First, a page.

High housing costs are an urban American problem, and there is boundless debate on how to address it. Should developers be allowed to build unfettered, or be restricted on the prices they charge and number of units they erect? Should individual buyers compete in open markets, or get government subsidies? Should public officials be YIMBY or NIMBY? Fundamental to these questions is an economic one—should cities seek supply-side or demand-side solutions for housing?
This question taps into an age-old debate about which economic theories achieve the best outcomes. The supply-side argument, popular among conservatives, posits that lower taxes and open markets do, by incentivizing producers to make more of their product, thereby increasing supply and lowering prices. The demand-side position, popularized by the progressive economist John Maynard Keynes, posits that central planning and wealth redistribution increases people’s spending power.
Although originating in academia, this debate has practical applications for housing. Many of America’s most job-intensive metros—such as San Francisco, New York City and Washington, DC—have median home prices double or more the national median. High rents, meanwhile, are common even in lower-cost cities. According to Zillow.com data, 26 of America’s 50 major cities have average one-bedroom rents above $1,000, and seven of them exceed $2,000, with San Francisco topping out by far at $3,600.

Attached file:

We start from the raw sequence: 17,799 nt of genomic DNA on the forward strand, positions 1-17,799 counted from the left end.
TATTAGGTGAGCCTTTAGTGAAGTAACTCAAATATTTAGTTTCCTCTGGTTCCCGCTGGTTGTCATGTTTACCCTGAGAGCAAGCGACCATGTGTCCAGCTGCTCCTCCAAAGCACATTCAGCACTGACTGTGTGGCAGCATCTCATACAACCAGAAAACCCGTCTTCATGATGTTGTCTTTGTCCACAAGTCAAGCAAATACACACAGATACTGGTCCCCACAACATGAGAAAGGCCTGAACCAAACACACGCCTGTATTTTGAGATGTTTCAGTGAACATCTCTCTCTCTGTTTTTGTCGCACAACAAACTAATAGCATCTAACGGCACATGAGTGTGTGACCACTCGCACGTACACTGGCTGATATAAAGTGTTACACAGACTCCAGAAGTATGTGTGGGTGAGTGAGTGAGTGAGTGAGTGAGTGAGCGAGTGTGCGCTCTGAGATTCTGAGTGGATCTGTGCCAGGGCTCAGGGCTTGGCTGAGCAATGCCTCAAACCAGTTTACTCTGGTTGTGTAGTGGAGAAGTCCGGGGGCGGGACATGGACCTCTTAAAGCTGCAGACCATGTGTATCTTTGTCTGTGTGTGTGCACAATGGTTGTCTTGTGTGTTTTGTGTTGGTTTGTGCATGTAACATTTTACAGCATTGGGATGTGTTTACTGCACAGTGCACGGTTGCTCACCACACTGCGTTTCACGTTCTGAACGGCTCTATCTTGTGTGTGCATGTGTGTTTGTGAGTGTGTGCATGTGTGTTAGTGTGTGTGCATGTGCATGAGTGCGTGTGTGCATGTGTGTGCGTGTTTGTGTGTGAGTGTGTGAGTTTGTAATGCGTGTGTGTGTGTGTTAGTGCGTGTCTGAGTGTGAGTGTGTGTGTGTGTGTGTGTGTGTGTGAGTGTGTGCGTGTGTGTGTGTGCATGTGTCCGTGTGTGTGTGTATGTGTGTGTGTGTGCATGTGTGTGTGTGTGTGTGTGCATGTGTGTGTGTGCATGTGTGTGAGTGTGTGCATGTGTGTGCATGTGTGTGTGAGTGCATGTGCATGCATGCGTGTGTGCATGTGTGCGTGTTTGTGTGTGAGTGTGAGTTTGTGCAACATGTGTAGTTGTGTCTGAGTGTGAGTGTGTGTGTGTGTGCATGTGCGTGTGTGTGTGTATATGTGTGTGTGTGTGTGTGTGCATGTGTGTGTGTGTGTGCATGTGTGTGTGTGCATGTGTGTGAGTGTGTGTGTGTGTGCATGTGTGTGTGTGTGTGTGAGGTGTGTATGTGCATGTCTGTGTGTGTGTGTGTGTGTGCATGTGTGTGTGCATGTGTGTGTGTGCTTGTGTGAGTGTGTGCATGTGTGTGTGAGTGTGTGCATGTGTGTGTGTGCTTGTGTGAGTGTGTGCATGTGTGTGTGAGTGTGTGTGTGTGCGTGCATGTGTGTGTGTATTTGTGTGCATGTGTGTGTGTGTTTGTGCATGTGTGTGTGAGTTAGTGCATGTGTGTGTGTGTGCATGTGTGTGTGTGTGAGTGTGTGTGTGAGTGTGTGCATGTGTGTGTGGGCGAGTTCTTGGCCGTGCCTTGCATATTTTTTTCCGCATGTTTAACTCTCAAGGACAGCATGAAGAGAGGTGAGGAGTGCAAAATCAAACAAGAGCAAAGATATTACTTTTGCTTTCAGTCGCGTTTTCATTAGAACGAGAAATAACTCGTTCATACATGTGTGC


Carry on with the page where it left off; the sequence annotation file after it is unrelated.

The supply-side solution is to deregulate land use laws to allow more construction, something that seems obvious given the huge mismatch in many metros between job and housing growth. The Bay Area, as an extreme example, has, since 2010, added one housing unit for every ten jobs created.
The merits of the different demand-side solutions, however, are more complex. Many officials, having concluded that some demographics won’t be able to find decent housing in an open market, think that these solutions are necessary. Here’s a breakdown of their various ideas.
Although this isn’t Keynesian, it fits the demand-side category, and in respect to the housing issue, boils down to one idea: keeping newcomers out. One way to discourage inward migration is by passing restrictive taxes, such as when British Columbia taxed foreign speculation on real estate in Greater Vancouver. Such policies may have the effect of cooling prices, but aren’t exactly socially just. Along with having potential racial undertones—the Vancouver measure was thought to discourage Asian immigrants from buying second homes—these measures defy the historical role of cities, which have long been opportunity zones for outsiders seeking a better life, not gated communities for the natives.
So rents are skyrocketing in your city? Okay, try this: get your elected officials to mandate that owners of existing buildings charge lower rents, and that developers of new ones sell their units at lower prices. After this magic wand has been waved, celebrate the newfound affordable housing…right?